Thomas Eric Duncan, the first person to be diagnosed with Ebola on the US soil, has died in Dallas, Texas hospital officials have said.
Thomas Eric Duncan, who caught the virus in his native Liberia, was being kept in isolation in a Dallas hospital and receiving experimental drugs.
Earlier the US announced new screening measures at entry points to check travelers for symptoms of the virus.
More than 3,000 people have died and 7,500 infected, mostly in West Africa, in the worst Ebola outbreak yet.
“It is with profound sadness and heartfelt disappointment that we must inform you of the death of Thomas Eric Duncan this morning at 7:51 am,” a spokesman said in a statement.
The news came shortly after Secretary of State John Kerry urged all nations to boost their response to combat the virus.
“More countries can and must step up,” he said in a joint press conference with his British counterpart Philip Hammond.
The US has pledged as many as 4,000 troops to the region, while the UK is sending 750 military personnel to Sierra Leone.
Thomas Eric Duncan, who worked as a driver for a courier company, tested positive in Dallas, Texas, on September 30, 10 days after arriving on a flight from Monrovia via Brussels.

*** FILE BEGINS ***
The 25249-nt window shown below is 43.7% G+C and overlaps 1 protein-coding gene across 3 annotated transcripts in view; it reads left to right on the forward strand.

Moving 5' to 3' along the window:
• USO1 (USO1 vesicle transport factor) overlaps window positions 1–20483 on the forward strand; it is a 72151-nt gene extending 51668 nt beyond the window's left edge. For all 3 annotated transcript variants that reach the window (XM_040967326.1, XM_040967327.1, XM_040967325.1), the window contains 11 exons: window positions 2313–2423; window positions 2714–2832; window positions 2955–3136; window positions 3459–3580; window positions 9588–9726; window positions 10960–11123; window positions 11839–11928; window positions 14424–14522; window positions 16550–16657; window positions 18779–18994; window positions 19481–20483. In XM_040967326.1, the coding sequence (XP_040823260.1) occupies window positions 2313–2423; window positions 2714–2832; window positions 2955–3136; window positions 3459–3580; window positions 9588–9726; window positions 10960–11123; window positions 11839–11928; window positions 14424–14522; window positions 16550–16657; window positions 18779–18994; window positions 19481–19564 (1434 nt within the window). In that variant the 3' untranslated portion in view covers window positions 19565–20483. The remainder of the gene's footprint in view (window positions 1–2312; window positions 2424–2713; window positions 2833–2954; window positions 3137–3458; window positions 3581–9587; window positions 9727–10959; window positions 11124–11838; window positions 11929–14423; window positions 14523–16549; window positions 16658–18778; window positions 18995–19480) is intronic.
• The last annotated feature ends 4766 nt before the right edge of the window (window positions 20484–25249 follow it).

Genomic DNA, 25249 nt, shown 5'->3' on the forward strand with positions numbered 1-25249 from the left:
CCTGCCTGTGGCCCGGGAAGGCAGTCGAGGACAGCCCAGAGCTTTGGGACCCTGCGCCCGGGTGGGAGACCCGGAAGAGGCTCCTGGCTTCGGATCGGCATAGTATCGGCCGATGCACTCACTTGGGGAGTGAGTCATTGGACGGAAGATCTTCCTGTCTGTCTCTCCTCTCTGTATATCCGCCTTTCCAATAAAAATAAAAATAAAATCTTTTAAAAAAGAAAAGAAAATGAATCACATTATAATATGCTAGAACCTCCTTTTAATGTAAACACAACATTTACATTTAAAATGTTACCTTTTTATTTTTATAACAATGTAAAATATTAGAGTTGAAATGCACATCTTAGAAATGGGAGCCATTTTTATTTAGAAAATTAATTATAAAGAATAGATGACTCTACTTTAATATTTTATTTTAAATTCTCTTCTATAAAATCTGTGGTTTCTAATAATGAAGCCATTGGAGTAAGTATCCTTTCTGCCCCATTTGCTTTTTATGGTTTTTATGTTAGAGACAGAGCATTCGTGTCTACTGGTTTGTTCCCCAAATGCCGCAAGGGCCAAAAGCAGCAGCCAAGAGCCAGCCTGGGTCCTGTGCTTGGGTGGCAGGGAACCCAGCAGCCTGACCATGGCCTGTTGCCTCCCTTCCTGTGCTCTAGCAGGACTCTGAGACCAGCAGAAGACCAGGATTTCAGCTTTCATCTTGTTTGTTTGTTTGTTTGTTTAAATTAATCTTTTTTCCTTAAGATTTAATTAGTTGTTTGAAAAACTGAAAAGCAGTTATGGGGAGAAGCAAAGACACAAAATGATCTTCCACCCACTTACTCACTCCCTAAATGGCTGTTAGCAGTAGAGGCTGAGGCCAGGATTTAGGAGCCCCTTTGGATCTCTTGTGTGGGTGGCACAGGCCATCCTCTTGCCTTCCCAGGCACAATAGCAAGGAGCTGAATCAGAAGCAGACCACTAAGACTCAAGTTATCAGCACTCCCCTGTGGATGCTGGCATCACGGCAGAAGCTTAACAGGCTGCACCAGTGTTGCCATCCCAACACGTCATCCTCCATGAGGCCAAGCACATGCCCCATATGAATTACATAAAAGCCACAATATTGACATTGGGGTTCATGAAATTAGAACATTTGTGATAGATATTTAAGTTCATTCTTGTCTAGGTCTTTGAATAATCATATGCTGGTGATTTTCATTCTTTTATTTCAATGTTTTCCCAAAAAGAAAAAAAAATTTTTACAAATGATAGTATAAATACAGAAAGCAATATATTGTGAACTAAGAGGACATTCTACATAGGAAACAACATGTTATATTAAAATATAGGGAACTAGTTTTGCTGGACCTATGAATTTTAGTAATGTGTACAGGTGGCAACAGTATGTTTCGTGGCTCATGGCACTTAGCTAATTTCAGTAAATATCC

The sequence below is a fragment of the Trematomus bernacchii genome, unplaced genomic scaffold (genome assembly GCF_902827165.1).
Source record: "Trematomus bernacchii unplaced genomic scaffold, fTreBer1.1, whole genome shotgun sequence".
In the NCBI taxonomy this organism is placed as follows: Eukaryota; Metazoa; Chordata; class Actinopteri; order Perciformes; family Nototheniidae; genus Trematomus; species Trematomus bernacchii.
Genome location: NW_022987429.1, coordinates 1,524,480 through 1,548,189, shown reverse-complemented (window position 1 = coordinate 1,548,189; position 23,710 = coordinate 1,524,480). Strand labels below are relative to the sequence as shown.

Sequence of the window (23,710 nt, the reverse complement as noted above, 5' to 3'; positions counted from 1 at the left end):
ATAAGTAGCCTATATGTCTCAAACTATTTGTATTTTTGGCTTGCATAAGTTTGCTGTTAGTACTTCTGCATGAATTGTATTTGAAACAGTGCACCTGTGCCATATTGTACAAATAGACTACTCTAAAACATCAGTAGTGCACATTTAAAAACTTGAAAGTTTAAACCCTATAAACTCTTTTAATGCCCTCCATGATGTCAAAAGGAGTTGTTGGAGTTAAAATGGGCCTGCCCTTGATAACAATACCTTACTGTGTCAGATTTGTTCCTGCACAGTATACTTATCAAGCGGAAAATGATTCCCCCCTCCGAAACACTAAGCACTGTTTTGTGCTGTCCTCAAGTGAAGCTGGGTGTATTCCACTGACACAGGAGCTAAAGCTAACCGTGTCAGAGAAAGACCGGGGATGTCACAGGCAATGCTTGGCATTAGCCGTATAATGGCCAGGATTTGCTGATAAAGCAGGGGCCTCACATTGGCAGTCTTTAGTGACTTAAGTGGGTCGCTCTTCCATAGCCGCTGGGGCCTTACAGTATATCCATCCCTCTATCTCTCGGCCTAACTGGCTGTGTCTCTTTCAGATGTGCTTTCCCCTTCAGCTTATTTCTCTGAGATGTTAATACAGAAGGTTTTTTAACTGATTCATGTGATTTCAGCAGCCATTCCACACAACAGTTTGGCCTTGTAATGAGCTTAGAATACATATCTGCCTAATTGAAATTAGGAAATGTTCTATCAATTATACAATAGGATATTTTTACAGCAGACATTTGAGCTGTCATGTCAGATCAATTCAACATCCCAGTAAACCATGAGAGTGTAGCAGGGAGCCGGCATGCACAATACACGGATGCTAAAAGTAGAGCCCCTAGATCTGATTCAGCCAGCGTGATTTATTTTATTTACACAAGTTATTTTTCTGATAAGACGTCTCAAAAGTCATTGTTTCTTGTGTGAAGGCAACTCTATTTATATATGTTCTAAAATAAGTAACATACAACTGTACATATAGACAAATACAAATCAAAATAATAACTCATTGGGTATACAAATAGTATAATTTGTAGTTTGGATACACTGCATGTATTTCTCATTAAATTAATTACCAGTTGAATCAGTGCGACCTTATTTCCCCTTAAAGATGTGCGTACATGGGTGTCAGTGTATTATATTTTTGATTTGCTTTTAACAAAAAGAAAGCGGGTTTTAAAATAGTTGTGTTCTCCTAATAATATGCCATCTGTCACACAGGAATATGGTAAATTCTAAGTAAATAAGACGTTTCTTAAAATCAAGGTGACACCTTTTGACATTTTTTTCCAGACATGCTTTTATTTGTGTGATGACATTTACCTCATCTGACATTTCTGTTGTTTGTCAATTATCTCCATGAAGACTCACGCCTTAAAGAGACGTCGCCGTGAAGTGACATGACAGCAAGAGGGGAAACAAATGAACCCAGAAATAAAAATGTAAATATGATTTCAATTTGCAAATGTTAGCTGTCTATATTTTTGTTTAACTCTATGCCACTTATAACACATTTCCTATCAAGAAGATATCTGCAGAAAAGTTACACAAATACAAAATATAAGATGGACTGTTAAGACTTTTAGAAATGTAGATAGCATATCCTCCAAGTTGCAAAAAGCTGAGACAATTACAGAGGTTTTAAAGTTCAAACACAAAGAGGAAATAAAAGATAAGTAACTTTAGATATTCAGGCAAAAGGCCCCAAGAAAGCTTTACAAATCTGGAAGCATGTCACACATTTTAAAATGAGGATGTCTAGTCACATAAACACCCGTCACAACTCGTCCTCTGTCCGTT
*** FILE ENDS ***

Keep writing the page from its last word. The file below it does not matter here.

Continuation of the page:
He become ill a few days after arriving in the US but after going to hospital and telling them he had been to Liberia he was sent home with antibiotics.
Four days later, Thomas Eric Duncan was placed in isolation but his condition continued to worsen and this week he was given an experimental drug.
Ten people he came into contact with are being monitored for symptoms.
Following Thomas Eric Duncan’s diagnosis, the first case of contagion outside that continent was confirmed in Spain, where nurse Teresa Romero, who treated an Ebola victim in Madrid, contracted the virus herself.
Spanish nurse Teresa Romero, is the first person known to have contracted the deadly virus outside West Africa.
Teresa Romero had treated two Spanish missionaries who later died from Ebola.
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